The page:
to the account in Beard and Bagley and Latane’s Histories of the United States, during the Revolution he captured the Northwest from t he British with only a handful of Virginia riflemen and opened up the great Northwest to colonization. This territory includes the states of Illinois and Indiana. The frontier was rapidly extended westward during the early years of the nineteenth century and as a result the settlers continued to have trouble with the Indians who resented being driven from their homes. The Indians under Tecumseh were forming a league of all the tribes in the Northwest and in the South with the intention of attacking and driving back the settlers from the frontiers. They probably would have succeeded had it not been for the Virginian, W illiam FT Harrison, governor of Indiana Territory, who advanced with eight hundred men and defeated the Indians at Tippecanoe ( ' reek in western Indiana. Harrison became a hero in the North- west and later became president of the United States. In 1803 Napoleon of France agreed to sell the vast Louisiana territory of nine hundred thousand scpiare miles for fifteen millions of dollars. It is of special note that almost the entire transaction was executed by Virginians, of whom the most notable was Jefferson, then president of the United States, and Monroe, then one of the ministers to France. This gave the United States the largest terri- tory that she ever purchased at one time and is considered a most re- markable piece of international diplomacy. Alter buying the Louisiana Territory, Jefferson planned imme- diately to open it up for settlers and sent out two young Virginians, Meriwether Lewis, who was trom near Charlottesville, Virginia, and W illiam Clarke, also a Virginian. These two young men, after many perilous adventures and hardships, mapped out the entire Louisiana Territory having covered eight thousand miles of wilderness. Their accounts of the trip and their maps were one of the greatest assets to the settlers who first came into this wild country. The East now began to see what a mighty new empire awaited the pioneer. But the activities of opening up our nation were not entirely confined to the west and northwest. In the south there had been some dispute as to whether parts of Florida should be included in the Louisiana Purchase. This complicated matters since Spain also claimed the territory. W hile Spain was under the rule of Napoleon ' s brother, Joseph, the United States took over this territory. When Spain again regained her power the Florida situation became very strained and difficult to manage. It remained, however, for that great Virginia president, James Monroe, to adjust this dispute, by the treaty of 1819. By this treaty 135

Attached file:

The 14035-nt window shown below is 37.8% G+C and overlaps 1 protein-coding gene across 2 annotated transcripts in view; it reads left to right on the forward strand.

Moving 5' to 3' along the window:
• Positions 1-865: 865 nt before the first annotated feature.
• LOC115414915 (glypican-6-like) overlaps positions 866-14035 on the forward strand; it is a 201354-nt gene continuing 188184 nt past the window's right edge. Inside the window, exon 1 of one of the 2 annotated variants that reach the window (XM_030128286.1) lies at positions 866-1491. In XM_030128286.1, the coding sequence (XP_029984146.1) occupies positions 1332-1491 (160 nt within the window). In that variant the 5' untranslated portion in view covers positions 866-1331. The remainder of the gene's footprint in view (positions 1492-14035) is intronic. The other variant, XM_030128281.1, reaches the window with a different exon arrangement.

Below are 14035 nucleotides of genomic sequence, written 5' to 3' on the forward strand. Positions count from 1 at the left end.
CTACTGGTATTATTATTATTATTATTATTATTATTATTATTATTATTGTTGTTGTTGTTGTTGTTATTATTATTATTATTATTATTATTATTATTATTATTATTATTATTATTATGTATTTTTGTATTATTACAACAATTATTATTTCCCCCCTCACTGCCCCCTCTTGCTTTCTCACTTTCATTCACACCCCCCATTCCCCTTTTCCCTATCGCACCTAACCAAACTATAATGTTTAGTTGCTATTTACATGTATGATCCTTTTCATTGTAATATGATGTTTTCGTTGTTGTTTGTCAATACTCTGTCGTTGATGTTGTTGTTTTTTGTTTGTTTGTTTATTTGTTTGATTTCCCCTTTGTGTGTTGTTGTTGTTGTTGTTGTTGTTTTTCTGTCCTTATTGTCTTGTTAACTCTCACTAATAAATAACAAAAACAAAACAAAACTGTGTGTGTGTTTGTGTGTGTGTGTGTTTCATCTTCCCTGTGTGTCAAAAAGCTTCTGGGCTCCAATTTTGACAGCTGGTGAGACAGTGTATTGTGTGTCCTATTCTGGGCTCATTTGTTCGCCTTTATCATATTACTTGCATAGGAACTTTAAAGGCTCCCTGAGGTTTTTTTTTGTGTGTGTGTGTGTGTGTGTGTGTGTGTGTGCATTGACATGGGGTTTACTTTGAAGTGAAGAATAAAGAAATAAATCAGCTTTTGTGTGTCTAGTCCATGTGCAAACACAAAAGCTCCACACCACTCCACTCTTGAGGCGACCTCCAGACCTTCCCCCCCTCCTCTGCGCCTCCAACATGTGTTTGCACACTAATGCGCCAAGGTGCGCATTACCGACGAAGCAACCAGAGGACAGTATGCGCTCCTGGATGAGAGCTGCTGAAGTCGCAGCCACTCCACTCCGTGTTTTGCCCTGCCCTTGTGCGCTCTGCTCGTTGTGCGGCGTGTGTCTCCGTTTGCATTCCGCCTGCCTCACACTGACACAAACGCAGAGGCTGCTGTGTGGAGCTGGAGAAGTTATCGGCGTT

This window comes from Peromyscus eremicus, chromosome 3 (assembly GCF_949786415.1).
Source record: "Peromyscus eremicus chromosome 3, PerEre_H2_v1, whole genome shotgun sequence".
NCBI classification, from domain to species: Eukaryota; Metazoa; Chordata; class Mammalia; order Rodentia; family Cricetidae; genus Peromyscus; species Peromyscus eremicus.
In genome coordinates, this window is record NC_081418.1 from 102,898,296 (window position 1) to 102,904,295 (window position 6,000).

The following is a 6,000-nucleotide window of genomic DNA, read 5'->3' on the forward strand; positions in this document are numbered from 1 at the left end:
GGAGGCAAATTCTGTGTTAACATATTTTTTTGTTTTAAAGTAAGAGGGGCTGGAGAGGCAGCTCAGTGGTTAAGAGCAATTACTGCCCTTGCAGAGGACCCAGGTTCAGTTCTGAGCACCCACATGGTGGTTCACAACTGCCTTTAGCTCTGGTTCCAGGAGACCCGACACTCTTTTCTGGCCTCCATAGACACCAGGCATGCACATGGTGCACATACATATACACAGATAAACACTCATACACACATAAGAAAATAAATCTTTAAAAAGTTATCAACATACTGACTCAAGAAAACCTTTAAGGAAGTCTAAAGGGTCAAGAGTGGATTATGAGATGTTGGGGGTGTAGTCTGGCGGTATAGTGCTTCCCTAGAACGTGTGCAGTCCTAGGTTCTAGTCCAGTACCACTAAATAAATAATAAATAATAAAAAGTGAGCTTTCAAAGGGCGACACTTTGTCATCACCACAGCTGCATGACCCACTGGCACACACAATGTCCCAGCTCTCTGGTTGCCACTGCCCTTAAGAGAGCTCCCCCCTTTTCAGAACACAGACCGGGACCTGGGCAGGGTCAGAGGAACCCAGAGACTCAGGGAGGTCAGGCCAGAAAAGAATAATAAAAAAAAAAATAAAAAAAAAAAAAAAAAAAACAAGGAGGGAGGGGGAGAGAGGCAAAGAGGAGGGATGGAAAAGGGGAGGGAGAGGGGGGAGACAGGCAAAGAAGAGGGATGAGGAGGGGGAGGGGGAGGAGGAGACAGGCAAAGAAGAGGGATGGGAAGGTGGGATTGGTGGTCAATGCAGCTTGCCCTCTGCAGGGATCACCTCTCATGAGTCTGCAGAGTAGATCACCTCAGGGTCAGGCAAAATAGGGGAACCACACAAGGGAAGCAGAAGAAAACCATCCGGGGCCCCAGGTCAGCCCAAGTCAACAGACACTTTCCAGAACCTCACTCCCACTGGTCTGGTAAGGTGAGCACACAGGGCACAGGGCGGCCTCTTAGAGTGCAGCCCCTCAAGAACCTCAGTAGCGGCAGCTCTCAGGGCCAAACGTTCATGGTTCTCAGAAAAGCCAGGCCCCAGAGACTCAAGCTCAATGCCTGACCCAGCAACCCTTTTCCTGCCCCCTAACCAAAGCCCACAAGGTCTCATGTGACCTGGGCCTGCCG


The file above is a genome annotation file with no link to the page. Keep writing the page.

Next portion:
Page 143 text:

in the world. Her splendid harbor at Hampton Roads is the most famous and one ot the largest in the world, affording one of the nation’s largest and greatest commercial centers. In all the world you will not find a spot more beautiful or more blessed by God’s handiwork than Virginia, and with the approach of spring, the fields and woods of our beloved State again take on a greener hue, the sun shines b eneficently, the birds sing cheerily and again on gentle Virginia slopes the dogwood, a little white flower, State flower of Virginia, blooms again as a symbol of purity of truth and the sacrifices which her beloved sons have made in rendering heroic deeds the world over and particularly in building an empire — one of the greatest countries in the world, our nation. I think that we Virginians would be prouder of the State in which we live and the ideals for which she stands if we only stopped to consider more thoroughly that great part Virginia has played in the building of our nation. Harold Beamer, ' 29. 137